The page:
What about my writing? I guess you all know that I am not a native English speaker, so I ask your pardon for the mistakes I am making. Don’t hesitate to correct me – I am still improving myself. When I started blogging, I thought that it will be best to publish in English which is a kind of lingua franca nowadays – in the internet anyway.

How do I choose the books I am reviewing? That’s a really difficult question, because I am not fully aware always about which books I will read next. I might have an idea, but ask me again after my next visit in the bookstore, and I am sure a few new books are already on my list.

Usually I read two books in parallel, so when I get stuck with one or feel that on this particular day I don’t feel like reading this book (especially when it is a thick and challenging one), I have an alternative and still do some nice reading. For the short breaks and intervals during a day, I have the habit to have always a book with short prose or poetry with me, so I am using also these free minutes frequently to do some reading.

Of course I have rather eclectic interests, but I am curious enough to frequently just try something new, because I like the cover, read an interesting review, heard something about the author, or because I like the setting or topic in general.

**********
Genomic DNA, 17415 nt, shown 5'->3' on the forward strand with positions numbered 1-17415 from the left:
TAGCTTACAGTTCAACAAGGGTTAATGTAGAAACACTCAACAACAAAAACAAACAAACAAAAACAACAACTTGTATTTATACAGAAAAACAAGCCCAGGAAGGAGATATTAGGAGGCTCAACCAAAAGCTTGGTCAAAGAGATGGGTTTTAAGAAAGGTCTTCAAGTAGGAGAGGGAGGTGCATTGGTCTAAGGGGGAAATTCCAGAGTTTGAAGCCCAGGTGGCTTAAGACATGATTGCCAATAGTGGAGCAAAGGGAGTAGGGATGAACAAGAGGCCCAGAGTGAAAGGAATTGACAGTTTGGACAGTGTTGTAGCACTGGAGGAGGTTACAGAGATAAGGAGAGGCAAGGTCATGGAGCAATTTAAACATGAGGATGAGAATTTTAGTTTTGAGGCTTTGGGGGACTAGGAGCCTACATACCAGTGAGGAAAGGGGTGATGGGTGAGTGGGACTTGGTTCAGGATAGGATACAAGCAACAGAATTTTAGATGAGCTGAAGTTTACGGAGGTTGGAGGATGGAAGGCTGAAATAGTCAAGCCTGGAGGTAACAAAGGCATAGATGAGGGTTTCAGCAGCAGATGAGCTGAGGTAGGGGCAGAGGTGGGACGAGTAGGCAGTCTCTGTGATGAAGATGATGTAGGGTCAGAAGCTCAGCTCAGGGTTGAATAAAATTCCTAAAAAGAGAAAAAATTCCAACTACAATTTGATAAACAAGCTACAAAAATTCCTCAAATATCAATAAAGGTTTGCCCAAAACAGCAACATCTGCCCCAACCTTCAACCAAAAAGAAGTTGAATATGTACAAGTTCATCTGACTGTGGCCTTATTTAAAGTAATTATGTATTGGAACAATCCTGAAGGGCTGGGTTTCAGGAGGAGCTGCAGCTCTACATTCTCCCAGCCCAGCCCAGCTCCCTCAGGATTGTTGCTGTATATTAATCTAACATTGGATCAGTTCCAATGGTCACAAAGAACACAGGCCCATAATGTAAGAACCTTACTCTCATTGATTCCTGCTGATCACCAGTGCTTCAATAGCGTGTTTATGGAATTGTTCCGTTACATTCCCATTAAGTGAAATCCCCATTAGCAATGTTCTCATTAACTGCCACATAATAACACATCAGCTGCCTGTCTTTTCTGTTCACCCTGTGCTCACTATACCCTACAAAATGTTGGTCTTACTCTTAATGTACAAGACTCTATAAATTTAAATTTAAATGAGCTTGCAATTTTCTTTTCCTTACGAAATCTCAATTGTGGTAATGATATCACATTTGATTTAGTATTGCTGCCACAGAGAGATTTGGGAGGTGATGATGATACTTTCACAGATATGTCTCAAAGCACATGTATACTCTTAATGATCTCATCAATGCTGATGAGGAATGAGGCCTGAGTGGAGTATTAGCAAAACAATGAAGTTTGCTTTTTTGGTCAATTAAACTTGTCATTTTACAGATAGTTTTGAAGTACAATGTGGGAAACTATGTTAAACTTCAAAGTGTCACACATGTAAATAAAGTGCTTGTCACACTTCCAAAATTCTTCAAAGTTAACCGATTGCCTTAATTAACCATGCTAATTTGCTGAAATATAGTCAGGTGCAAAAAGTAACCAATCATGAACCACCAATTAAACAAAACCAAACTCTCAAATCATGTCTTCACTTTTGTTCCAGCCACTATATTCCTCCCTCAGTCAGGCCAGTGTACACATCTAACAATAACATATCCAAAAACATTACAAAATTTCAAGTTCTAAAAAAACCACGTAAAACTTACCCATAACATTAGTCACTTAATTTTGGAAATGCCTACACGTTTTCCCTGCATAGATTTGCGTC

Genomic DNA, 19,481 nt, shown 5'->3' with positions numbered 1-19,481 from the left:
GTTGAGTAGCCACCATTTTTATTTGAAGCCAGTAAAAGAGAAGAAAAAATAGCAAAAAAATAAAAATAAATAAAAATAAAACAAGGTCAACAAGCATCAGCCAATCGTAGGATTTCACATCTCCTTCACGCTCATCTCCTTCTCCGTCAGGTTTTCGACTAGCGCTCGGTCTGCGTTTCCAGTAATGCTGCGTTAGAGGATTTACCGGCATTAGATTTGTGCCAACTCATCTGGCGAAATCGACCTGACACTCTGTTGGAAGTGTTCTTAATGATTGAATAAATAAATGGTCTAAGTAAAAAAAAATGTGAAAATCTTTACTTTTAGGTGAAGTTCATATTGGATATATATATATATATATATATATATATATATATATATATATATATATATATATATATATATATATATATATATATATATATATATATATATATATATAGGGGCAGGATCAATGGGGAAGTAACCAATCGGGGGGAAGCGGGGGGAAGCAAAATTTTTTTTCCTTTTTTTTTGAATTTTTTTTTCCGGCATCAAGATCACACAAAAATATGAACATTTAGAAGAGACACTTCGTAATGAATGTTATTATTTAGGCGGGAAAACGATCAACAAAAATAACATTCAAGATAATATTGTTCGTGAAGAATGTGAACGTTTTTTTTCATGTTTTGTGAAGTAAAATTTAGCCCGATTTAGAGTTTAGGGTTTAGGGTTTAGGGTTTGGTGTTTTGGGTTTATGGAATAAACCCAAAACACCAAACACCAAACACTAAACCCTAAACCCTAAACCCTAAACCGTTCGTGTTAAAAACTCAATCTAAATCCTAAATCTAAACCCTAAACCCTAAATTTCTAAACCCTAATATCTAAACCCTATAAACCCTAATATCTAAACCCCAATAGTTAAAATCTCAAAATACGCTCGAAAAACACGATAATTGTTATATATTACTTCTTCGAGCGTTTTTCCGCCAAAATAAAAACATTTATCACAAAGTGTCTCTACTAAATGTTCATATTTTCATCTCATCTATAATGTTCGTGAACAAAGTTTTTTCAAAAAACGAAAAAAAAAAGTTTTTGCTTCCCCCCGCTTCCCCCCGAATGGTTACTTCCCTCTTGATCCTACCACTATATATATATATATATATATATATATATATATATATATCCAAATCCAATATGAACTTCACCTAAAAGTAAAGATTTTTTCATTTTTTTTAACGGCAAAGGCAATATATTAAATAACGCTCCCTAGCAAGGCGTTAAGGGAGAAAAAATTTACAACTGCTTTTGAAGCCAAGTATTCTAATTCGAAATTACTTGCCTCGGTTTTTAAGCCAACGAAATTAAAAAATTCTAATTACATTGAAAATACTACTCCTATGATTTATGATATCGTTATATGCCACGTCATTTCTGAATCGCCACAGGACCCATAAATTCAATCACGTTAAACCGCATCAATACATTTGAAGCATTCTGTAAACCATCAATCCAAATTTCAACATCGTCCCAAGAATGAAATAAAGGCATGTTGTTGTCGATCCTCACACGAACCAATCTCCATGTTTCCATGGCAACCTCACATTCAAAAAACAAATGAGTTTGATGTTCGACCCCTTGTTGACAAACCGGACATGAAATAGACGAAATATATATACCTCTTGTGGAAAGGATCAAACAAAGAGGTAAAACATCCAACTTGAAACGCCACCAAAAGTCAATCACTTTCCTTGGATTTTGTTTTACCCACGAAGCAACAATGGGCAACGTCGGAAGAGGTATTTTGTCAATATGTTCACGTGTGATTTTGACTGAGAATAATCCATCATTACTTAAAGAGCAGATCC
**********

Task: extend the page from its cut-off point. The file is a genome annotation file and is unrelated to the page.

I live abroad (presently in Prishtina/Kosovo, but with a permanent home in Sofia/Bulgaria) and have lived and worked in different countries (Germany, Poland, Morocco, Bulgaria, Albania, Egypt, Kosovo, Turkey, Syria, Indonesia, Jordan), which is reflected also to a certain extent in my reading habits – I read a lot of books from or related to these countries.

My main interests are fiction (with a strong focus on translated titles – German, Russian, Eastern European, and Arabic literature are favorites), travel reports, books about history, philosophy, culture, art. I am usually not much drawn to Children’s or Young Adult literature (although there are exceptions); I don’t read a lot of SF, but once in a while a good crime novel; I am always suspicious when it comes to bestsellers – but in some cases I might review them.

Is there a review policy? Yes, kind of. I don’t follow a strict rule with my blog posts. Usually I give a more or less short synopsis of the book (I try to avoid spoilers when it is possible – sometimes unsuccessfully), add frequently one or two quotes to have a bit of a flavor for the potential reader regarding the style of the writer, and I give my honest opinion about the book. When it is a not very well known author, I frequently add a bit more information about her/him.